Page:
Have you ever driven in France? Whether you’re a seasoned motorist or it’s your first time driving on French roads – brush-up your knowledge with this quick guide to driving in France.
What Driving Licence Do You Need to Drive in France?
If you are coming to France on holiday, or for less than 185 days, your driving licence issued by your home country should be accepted as long as it is valid. However, depending on the issuing country, you may need either an official translation or a valid international driving licence.
EU- or UK-issued driving licences are valid for driving in France as long as you are over 18 years old and your licence is full (i.e. not a provisional licence or learner’s permit) and in-date. If you are a permanent resident in France, you should exchange your driver’s licence for a French one – however, there is a specific deal in place regarding UK licences post-Brexit.
Find out the specific details on driving permits in France here.
Driving in France: What Do I Need to Bring?
Whether you are driving a French-registered car or bringing your car over from the UK or another EU country, do not forget to bring your valid car insurance certificate and vehicle registration documents with you. It is a legal requirement for all drivers in France to carry these at all times. For all cars registered in France, your valid car insurance and control technique should also be displayed in your car window.
It is also compulsory to carry a reflective jacket and a warning triangle in your car at all times. It’s a good idea to carry spare bulbs in your car too, although this is not a legal requirement.
Cars must also have front and rear seatbelts, and it is a fineable offence for them if they are not worn (for both the driver and passengers). Children under ten years old are not permitted to sit in the front seat of a car.
Travelling to France with a UK car
If you are driving to France in your UK-registered vehicle, you should also bring details of your car registration and insurance. It is also a good idea to contact your insurance company to check that you have adequate cover for driving in France.
Cars now need a UK sticker or UK registration plates (not a GB sticker).
You will need to adjust your headlamps for driving on the right-hand side of the road too, either using stickers or by flicking the switch in your car (if your headlights are adjustable)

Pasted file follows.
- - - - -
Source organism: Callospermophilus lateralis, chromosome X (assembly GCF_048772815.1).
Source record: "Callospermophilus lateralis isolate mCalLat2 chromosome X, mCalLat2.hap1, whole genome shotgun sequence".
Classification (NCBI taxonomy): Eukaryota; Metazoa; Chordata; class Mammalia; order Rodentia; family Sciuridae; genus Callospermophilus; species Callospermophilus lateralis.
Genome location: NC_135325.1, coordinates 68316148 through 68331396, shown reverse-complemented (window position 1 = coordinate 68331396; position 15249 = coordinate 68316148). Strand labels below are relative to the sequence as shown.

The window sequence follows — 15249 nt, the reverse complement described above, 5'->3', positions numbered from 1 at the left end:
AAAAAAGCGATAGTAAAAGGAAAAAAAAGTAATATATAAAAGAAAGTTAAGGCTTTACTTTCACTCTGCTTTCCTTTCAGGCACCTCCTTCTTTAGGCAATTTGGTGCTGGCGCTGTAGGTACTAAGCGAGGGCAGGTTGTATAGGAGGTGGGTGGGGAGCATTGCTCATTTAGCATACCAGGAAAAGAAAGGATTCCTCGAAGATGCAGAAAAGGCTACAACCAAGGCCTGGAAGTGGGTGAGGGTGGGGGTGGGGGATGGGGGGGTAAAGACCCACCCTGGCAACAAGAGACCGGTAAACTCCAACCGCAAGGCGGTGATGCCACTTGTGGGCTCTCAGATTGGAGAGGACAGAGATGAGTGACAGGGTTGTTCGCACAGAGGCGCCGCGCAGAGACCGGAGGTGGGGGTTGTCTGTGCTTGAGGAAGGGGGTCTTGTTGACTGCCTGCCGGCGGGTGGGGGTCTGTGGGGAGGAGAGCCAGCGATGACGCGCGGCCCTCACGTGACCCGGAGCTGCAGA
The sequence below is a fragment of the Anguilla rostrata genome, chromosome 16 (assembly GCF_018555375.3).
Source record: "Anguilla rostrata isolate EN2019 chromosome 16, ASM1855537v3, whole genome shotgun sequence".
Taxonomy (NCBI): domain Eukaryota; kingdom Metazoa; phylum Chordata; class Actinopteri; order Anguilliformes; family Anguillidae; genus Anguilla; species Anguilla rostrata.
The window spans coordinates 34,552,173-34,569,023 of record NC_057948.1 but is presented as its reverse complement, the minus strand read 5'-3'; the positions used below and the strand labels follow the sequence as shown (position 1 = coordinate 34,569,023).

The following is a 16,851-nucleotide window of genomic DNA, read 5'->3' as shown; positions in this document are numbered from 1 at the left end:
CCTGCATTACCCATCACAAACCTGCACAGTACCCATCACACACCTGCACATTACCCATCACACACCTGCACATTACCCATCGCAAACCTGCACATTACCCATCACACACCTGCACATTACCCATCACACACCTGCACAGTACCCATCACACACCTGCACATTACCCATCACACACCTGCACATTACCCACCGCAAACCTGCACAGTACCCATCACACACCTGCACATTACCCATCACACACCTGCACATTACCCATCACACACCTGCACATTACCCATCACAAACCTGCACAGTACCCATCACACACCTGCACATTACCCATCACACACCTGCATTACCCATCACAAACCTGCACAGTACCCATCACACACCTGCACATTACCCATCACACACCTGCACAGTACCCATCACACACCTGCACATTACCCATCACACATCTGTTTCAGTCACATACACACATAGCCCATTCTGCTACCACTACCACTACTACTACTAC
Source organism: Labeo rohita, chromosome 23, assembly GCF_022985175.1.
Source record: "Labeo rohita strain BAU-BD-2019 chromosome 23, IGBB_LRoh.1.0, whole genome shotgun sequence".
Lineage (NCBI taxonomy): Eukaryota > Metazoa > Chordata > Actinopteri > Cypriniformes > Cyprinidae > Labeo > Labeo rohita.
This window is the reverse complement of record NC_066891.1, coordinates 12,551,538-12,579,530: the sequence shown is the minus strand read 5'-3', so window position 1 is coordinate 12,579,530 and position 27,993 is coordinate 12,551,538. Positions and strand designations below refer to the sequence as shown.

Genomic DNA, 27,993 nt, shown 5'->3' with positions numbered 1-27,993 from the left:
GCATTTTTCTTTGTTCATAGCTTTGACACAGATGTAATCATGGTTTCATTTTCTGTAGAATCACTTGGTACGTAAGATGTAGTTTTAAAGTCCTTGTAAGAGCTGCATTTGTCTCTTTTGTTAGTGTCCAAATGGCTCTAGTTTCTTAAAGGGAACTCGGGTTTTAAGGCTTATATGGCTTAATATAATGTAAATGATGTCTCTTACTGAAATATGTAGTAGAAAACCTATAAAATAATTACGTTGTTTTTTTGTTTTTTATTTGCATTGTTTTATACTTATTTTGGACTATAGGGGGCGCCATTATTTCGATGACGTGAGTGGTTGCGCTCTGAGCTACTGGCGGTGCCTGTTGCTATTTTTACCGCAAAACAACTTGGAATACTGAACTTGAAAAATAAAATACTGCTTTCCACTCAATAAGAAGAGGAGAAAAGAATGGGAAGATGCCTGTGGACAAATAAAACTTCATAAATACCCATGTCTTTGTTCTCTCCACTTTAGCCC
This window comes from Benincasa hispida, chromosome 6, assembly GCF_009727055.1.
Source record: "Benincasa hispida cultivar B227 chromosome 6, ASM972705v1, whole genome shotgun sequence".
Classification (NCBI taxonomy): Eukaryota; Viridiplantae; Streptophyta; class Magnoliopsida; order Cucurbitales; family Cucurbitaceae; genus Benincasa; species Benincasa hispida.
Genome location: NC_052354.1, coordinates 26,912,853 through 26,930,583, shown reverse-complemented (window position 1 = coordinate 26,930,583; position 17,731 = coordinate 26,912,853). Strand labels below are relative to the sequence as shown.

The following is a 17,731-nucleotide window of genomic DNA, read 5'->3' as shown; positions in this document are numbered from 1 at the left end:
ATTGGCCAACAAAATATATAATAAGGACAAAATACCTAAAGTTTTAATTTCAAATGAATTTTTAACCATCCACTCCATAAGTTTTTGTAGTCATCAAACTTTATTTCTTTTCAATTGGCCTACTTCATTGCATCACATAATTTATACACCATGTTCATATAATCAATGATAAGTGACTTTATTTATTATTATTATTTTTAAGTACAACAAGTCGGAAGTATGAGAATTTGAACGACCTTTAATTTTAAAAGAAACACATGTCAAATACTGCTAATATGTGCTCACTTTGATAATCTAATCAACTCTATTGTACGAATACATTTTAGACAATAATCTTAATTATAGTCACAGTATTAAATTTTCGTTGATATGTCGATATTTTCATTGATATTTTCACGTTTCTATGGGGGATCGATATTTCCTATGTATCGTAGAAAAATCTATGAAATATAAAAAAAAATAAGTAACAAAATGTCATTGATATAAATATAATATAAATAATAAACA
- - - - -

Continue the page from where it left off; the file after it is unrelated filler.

Driving in French Cities: Crit’Air Stickers
If you are planning to drive in Paris, Grenoble, Lyon, or some other major cities, you will need to display a Crit’Air sticker that shows how polluting your car is to the environment – find out more here.
This scheme is likely to be rolled out into other major French cities, too, so watch out for additions. If you are driving in an area without a sticker, you can face an ‘on-the-spot’ fine of more than £100, so the small fee to obtain your sticker may be money well spent.
Do I Need Snow Chains in France?
From 2021 onwards, France has introduced a ‘Mountain Law’ or Loi Montagne that mandates snow chains or tires to be fitted to all cars, motorhomes, and other vehicles in France’s mountainous regions.
The law concerns 48 French départements (see the full list here) in the south and east of France, and will apply equally to foreign cars and drivers. The law comes into effect from November 1st, through March, and there are fines of €135 for non-compliance.
On the Road in France: Motorways, A-roads, and Toll Roads
In France, the road signs give prominence to the names of places rather than the road numbers, often from a great distance.
Motorways or French ‘Autoroutes’ are A-roads followed by a number. There are plenty of motorway services in France called ‘Aire’ with ample parking, somewhere to eat and drink and often a play area for children.
Trunk roads are called Routes Nationales and are labelled N-followed by their number. Local roads are known as Routes Départementales, and they are known as D roads plus their number. They are maintained by the local government or ‘département’.
Road Signs in France: Top Tips
The positioning of road signs is a little different to what you might be used to in your own country, for example, the UK. On smaller roads, a sign that is, in fact, telling you to go straight on can be positioned quite near a junction and appear to be pointing across the road.
A common sign is ‘TOUTES DIRECTIONS’, meaning ‘all directions’. It is often used to bypass traffic out of and around a town or village. So, unless you need a specific village on your journey, follow the TOUTES DIRECTIONS sign.
Autoroute à Péage or Toll Roads
When you see the blue ‘péage’ sign, it means a toll road. Tolls are either a set rate for that stretch of road, or the amount charged depends on how far you have driven. If you are driving long distances, don’t be surprised if you get charged a hefty bill – €40 or more isn’t unheard of if you’ve been driving for hours on a motorway! Larger vehicles such as campervans or those towing trailers are charged at a higher rate